And those offices are lashing back.  They are upholding the perspective that the leak of such documents puts American soldiers, international civilians and even diplomatic staff in danger. 

But maybe in our despair over embarrassment and leak of sensitive information, a lesson can be learned.  We remember old adages like; “If you can’t say something nice, don’t say anything at all.” And the fact that at any given time, somewhere, someone is listening.

It might do us all well to remember that no matter our position in life, community, or government, our words are powerful.  They affect our relationships and experiences in major ways.  In fact, some of the embarrassed diplomatic officials work everyday in the realm of international communication where they are aware that what they say and how they act could have powerful repercussions.  Maybe it is time that we are reminded of that; maybe it is time that we become more conscious of our messages, no matter who we think may or may not be listening.

For me, (and I hope for many others) this WikiLeak will serve as a wake-up call; not as a call to crack down on cyber-legislation, nor as a call to strengthen our cyber-security.  Rather, let this event be a call for all of us to keep track of what we are saying about those around us.  As we sift through the muck and pick-up the pieces of this detonated international relations bomb that is WikiLeaks, let’s make sure that what we are saying is helpful.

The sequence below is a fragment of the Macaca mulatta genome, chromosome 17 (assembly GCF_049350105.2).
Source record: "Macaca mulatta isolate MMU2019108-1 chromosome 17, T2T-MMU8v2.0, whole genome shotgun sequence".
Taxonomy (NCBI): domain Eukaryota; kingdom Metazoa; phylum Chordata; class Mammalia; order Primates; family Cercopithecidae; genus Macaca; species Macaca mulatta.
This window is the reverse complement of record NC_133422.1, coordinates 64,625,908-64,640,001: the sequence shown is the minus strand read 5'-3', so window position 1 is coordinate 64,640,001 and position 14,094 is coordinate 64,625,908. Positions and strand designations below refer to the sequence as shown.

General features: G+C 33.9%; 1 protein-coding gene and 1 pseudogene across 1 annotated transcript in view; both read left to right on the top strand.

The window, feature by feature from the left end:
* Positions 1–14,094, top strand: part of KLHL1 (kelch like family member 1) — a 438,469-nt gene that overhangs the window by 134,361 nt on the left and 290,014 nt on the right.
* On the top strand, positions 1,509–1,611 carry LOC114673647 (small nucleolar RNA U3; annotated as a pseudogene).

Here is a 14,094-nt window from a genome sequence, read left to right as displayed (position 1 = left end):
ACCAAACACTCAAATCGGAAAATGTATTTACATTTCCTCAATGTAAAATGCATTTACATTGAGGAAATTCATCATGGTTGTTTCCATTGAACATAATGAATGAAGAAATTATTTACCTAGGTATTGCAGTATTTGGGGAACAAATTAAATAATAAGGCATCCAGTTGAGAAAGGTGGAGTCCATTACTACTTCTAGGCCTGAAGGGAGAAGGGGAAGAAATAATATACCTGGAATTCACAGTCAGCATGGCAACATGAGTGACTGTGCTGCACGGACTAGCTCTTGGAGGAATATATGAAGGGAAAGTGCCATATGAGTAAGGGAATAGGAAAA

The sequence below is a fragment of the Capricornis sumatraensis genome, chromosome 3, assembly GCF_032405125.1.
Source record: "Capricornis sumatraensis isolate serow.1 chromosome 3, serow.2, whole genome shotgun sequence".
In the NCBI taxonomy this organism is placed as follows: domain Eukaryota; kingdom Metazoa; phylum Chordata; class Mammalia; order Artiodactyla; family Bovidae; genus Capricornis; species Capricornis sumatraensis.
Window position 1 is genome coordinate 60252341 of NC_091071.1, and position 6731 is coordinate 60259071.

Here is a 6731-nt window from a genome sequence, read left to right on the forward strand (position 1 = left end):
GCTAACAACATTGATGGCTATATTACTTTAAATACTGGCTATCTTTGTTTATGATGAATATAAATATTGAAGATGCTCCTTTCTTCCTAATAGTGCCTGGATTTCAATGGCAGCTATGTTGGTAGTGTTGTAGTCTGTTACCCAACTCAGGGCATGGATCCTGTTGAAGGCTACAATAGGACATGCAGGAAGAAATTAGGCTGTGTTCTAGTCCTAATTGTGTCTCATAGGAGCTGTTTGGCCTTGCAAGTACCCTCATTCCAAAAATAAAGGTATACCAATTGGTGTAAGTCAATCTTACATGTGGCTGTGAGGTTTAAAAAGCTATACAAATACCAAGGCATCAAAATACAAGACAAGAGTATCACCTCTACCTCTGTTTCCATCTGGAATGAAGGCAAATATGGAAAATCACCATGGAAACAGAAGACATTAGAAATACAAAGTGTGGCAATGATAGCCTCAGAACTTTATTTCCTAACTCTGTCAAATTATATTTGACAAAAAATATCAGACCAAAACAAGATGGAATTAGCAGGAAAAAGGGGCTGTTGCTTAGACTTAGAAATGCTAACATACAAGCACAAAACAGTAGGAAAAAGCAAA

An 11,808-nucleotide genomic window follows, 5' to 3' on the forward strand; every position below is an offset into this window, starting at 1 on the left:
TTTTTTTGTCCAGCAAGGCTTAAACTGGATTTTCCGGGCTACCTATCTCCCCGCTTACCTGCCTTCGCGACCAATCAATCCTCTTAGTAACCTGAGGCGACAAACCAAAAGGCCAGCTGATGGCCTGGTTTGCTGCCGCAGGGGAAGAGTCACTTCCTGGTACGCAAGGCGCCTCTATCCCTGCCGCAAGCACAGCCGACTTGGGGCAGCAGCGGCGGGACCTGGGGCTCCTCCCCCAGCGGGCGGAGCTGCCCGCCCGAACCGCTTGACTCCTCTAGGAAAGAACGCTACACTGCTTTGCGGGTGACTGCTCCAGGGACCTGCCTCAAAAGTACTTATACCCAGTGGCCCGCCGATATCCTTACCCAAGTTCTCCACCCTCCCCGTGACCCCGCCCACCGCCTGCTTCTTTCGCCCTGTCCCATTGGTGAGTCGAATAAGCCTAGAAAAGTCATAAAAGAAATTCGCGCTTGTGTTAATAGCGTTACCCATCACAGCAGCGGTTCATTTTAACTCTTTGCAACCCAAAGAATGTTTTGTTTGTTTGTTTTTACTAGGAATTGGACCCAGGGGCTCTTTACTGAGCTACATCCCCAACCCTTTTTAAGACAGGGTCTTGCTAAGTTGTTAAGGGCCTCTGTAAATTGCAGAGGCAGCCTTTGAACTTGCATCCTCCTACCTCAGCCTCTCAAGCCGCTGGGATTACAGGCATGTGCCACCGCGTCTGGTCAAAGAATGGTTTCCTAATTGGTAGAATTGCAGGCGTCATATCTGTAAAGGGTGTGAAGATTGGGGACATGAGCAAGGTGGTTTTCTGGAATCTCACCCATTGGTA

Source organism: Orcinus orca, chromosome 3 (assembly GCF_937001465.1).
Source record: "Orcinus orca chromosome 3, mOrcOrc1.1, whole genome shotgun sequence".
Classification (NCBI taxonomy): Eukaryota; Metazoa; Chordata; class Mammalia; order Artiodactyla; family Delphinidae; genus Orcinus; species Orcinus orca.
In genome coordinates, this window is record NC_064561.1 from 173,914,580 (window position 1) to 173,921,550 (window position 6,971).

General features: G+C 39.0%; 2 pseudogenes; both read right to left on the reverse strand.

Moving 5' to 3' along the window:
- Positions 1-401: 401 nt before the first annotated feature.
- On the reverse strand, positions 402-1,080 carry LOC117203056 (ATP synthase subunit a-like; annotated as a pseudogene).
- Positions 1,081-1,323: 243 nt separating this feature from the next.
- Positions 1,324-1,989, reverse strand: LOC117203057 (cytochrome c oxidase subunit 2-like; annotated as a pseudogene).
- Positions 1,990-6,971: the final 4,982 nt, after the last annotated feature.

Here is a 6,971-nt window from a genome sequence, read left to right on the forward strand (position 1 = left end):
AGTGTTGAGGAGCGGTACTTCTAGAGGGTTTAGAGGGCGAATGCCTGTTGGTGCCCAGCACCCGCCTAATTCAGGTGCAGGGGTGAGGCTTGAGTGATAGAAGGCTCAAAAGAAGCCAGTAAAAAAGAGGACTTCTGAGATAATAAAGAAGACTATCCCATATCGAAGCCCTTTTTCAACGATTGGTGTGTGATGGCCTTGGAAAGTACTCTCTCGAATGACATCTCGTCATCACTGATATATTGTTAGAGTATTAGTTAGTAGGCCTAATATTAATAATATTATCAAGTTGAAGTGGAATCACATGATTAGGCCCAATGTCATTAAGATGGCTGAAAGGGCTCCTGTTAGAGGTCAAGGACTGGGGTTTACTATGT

Friday, September 24, 2010

Texas School Board Proposes Textbook Ban

Texas State school board proposes a ban on "pro-Islamic" and "anti-Christian" textbooks.  If you read the story, you will find that they feel too much of the book is spent on Muslim heritage, and not enough on Christian heritage.

In fact, the author of the proposal, Mr. Randy Rives, says that Muslim conquest is sugar-coated while the Crusades are painted brutally in some texts.

Seriously?  Are we really going to act like two year olds?  Pointing the finger saying "Well, Johnny was the one who threw the cat out the window!"  While Johnny says, "Bobby came up with the whole idea!"

Why don't we just admit that religions have been used for terrible violent things on both sides and not get into keeping score.

Also, these are books read by American students.  Part of the reason they DON'T NEED equal time spent discussing Christian history is that there are 3 churches right down the street from where they read the textbook.  We have accessibility to Christian culture, we don't necessarily have it to Muslim culture.

Next thing you know, we will have a ban on math books that spend too much time discussing Arab based Algebra and not enough time talking about  Western Anglo-Saxon Calculus.